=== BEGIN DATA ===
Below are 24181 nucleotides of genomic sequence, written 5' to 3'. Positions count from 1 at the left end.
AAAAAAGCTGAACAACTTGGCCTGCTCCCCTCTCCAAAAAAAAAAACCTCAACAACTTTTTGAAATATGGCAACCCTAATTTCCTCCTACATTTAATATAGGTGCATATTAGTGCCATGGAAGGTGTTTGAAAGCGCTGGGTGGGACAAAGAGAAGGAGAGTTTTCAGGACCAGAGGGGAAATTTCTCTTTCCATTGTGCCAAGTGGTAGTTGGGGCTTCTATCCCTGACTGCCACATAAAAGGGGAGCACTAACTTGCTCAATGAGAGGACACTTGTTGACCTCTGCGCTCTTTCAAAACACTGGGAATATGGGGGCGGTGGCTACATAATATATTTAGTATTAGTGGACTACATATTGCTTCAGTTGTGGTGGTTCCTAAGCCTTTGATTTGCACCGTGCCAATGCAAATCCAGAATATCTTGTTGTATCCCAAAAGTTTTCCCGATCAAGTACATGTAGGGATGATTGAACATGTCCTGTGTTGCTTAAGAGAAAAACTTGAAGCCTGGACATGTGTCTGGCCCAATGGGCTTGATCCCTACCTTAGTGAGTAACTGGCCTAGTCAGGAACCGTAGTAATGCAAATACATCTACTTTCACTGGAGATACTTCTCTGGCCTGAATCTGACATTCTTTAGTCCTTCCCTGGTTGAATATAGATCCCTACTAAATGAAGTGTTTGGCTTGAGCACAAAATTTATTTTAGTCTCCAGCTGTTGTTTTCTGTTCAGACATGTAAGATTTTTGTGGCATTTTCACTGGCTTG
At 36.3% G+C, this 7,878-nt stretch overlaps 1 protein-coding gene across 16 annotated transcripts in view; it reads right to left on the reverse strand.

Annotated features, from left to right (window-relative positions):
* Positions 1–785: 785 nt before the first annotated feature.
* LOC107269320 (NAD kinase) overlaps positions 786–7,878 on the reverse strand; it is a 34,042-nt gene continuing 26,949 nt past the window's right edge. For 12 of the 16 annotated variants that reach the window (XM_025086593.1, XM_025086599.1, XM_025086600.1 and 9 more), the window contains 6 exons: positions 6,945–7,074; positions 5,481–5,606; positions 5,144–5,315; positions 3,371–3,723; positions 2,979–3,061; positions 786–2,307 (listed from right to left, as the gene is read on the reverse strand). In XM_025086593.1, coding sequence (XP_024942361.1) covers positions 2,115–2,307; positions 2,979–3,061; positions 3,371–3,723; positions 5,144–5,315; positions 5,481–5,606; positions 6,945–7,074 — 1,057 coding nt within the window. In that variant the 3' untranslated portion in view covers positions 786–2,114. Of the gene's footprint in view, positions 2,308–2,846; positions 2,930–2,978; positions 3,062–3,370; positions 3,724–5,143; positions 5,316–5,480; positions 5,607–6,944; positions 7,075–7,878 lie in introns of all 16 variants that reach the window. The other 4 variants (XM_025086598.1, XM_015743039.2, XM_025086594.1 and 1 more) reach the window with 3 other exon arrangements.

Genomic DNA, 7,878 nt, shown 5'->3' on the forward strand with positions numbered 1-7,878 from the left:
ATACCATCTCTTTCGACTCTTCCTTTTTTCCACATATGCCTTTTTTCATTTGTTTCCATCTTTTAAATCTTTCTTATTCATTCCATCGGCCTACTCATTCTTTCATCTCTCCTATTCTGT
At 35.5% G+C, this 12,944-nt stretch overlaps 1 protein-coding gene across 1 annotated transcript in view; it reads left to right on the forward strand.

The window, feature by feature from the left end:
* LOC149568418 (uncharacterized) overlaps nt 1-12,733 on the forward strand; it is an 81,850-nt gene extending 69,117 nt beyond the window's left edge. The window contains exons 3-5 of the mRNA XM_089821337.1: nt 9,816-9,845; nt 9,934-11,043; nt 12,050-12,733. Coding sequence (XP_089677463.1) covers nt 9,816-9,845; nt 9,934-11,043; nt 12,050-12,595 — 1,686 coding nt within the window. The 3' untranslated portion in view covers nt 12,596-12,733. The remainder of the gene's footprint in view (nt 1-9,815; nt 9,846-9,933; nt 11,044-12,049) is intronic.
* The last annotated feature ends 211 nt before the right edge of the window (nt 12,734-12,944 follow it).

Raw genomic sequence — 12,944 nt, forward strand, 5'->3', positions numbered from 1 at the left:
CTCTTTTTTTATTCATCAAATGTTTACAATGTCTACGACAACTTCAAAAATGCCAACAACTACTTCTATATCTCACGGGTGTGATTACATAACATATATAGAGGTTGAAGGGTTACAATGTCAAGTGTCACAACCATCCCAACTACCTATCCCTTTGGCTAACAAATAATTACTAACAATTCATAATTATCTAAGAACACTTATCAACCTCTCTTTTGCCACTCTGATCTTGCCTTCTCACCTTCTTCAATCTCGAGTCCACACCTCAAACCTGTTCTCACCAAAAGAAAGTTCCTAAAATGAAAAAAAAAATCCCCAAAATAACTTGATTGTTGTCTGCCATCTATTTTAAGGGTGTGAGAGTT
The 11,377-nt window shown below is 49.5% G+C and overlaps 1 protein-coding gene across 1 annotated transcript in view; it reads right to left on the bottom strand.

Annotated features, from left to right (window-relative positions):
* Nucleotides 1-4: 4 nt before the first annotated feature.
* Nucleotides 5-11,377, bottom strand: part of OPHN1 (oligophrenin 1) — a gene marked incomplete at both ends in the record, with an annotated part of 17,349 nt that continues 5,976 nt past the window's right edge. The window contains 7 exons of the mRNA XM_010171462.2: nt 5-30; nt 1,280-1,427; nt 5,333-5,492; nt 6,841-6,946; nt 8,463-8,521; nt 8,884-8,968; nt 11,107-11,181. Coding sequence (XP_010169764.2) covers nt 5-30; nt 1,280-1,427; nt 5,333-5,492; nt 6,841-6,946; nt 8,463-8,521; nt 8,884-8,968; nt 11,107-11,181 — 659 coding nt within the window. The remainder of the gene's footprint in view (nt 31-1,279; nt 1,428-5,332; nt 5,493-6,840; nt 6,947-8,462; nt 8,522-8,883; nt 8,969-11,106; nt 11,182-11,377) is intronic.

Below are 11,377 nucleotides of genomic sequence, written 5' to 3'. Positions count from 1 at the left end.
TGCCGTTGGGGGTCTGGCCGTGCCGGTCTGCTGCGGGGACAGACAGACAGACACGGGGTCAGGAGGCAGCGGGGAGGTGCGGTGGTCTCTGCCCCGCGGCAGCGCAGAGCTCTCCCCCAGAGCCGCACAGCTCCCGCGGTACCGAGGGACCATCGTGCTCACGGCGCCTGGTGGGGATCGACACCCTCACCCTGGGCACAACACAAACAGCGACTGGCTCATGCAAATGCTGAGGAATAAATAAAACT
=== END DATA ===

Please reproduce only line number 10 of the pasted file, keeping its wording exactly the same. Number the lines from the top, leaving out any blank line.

The window, feature by feature from the left end: